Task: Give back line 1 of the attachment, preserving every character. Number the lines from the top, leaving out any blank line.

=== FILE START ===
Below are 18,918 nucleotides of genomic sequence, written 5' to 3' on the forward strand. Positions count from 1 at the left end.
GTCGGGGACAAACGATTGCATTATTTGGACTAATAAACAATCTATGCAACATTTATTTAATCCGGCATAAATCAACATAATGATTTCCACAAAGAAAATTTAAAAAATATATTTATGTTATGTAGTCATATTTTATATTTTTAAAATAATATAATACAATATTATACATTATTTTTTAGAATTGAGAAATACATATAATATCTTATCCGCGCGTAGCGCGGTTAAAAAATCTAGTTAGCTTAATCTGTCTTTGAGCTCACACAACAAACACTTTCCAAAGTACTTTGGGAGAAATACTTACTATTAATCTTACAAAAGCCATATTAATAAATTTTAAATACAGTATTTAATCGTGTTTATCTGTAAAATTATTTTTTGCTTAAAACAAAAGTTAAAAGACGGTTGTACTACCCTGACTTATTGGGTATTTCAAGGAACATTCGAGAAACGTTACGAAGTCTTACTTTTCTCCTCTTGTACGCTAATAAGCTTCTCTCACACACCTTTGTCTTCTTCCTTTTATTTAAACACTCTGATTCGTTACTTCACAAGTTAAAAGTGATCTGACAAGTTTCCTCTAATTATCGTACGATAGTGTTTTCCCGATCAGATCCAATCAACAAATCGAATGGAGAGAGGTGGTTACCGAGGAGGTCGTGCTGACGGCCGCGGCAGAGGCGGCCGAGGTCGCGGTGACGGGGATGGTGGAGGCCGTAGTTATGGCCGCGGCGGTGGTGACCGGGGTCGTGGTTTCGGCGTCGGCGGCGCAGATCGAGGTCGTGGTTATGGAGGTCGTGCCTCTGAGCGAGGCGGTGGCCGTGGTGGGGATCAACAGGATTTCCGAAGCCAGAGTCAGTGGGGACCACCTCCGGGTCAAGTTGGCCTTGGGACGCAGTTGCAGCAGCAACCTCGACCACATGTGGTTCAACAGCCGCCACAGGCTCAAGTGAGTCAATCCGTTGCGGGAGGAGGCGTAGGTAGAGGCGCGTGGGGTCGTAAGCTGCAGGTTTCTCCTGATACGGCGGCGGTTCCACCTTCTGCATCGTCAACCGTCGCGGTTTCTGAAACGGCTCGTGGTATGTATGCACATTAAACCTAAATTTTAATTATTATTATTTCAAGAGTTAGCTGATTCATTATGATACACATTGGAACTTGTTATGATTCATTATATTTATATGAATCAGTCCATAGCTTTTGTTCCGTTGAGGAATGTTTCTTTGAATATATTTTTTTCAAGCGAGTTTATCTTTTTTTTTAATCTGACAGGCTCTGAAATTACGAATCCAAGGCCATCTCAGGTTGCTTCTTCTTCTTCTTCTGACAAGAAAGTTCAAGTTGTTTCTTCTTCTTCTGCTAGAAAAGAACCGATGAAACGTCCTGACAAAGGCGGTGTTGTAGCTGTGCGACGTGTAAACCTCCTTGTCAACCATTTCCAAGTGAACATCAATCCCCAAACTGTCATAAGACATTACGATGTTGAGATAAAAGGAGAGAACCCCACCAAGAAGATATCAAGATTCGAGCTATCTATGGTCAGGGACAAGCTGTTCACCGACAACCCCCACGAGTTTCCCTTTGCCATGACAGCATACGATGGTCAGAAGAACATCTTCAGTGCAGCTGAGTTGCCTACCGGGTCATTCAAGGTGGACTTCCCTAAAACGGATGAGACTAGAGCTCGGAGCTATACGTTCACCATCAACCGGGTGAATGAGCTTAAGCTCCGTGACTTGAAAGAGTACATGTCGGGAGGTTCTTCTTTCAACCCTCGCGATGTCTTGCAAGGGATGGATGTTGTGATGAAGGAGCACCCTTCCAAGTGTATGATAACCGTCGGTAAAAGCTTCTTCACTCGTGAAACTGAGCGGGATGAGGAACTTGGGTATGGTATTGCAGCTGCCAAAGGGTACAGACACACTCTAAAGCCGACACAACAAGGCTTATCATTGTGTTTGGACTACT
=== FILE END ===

Below are 18,918 nucleotides of genomic sequence, written 5' to 3' on the forward strand. Positions count from 1 at the left end.